Namely, on his first interception, Richardson scanned the field from right to left. Wide receiver Ricky Pearsall ran free over the intermediate middle of the field, about 15-20 yards past the line of scrimmage. Instead of firing the ball into Pearsall on first glance, Richardson hitched before attempting the pass anyway. The slight hesitation allowed Dwayne Boyles Jr. to move into the passing lane, where Richardson put it in his chest before returning it to the UF 18-yard line.
The Bulls scored off the turnover.
Then again, on his second interception of the night, Richardson evidently checked out of a called run play near the goal line after seeing the box was stacked against him. It’s a freedom he has in the offense, and a read Napier said he supported.
However, in opting for fade route to Justin Shorter in one-on-one coverage, Richardson had the right idea but failed to execute.
Instead of allowing the 6-foot-4, 225-pound wideout to go up over the top of his defender, he threw a line drive ball intended for Shorter’s back shoulder. It was undercut as a result to squander a scoring opportunity for Florida to take the lead.
Richardson has Gators nickel cornerback Tre’Vez Johnson to thank for getting the ball back a few plays later with a diving interception in striking distance.
Napier was asked what the process looks like when Richardson comes back to the sideline after some of those plays
“You try to keep it technical,” he said. “I think it’s important that he has the process and that he understands what happened and why it happened. The good thing is, he does. I think you just try to create an environment where a guy can learn and can continue to grow and develop as a player.“
Given the high-level talent he possesses, one can only hope that the flip switches mentally for Richardson in the near future — especially once you’ve talked to him off the field.
He’s easy to root for.
However, his last two performances and a zero-to-four touchdown-interception ratio suggest considerable room for improvement mentally before he arrives as a consistent, winning quarterback at the SEC level.
Luckily for Richardson, he wasn’t the worst aspect of Florida’s team this week. The defensive unit protected him from a second straight appearance in the ugly category.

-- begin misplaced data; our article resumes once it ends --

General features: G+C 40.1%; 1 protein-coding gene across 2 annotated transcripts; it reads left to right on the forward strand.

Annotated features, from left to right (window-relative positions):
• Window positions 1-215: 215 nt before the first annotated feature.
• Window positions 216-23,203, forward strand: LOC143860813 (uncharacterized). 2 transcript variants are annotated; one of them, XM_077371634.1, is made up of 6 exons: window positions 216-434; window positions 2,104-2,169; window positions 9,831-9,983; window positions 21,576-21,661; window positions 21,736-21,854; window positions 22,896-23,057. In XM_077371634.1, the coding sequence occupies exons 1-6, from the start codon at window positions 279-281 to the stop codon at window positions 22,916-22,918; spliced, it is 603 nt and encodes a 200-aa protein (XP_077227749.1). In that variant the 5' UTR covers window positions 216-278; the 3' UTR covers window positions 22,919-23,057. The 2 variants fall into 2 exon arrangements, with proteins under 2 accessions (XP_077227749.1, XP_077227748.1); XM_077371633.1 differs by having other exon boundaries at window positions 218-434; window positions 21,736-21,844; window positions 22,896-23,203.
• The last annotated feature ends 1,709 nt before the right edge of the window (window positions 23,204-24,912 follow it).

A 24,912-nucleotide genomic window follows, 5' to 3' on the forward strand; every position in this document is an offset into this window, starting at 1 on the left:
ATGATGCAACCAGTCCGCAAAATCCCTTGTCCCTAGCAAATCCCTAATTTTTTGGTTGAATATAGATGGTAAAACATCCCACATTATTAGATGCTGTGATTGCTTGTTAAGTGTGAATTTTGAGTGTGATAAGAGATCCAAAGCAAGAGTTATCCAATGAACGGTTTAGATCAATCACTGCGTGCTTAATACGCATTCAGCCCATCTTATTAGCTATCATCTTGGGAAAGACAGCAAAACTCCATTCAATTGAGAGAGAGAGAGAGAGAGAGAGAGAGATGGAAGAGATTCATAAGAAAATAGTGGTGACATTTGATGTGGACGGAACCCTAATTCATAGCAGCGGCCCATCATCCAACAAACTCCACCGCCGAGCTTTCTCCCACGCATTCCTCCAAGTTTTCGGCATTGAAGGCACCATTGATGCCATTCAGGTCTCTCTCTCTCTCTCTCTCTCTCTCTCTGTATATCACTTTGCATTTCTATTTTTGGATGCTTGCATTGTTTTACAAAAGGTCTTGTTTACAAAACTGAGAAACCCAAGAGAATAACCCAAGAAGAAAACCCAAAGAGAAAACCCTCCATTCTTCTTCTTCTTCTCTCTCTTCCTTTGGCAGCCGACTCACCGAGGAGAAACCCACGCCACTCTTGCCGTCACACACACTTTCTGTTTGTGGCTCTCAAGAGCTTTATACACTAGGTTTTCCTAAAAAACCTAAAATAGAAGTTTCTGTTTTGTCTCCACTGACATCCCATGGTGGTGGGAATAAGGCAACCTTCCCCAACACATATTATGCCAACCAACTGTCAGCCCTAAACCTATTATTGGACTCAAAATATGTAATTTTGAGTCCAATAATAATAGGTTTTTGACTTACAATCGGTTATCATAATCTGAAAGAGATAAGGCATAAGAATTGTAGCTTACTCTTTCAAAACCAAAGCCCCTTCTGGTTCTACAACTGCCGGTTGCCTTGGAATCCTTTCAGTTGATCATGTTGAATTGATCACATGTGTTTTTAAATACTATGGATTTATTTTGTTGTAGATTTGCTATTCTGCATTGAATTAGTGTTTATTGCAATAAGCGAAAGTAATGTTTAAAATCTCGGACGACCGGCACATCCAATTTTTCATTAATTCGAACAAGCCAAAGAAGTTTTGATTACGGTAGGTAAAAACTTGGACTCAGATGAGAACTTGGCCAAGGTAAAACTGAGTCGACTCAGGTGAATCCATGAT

Ugly: Run Defense
Last week, the defense was the bright spot in a loss to No. 20 Kentucky. This week, it low-lighted an all around poor performance by Florida.
The loss of middle linebacker Ventrell Miller was evident as Florida struggled to defend the rushing attack throughout the entire contest. In the first half, the Bulls ranked up over 200 yards and nine yards per carry, gashing Florida defense in anyway they pleased.
The second half was a different story, but didn’t reconcile the abysmal efforts in the first 30 minutes. USF finished with 286 yards and 6.2 yards per carry.
Florida failed to accurately fill run gaps up the middle, set the edge on the outside or tackle the ball carrier when those things were done correctly. The Gators missed 11 total tackles, according to PFF, although it seemed like more to keep USF afloat in a game that should’ve been over by halftime.
Scooby Williams and Amari Burney catalyzed those woes with their gap integrity, while freshman Shemar James also saw how rough life without Miller on the rotation could be. Meanwhile, the defensive line creates little push despite the expected edge in talent in the trenches compared to the Bulls.
Luckily for Florida, their next opponent doesn’t present a dominant rushing attack that can exploit their evident holes in the front seven. Then again, neither did USF.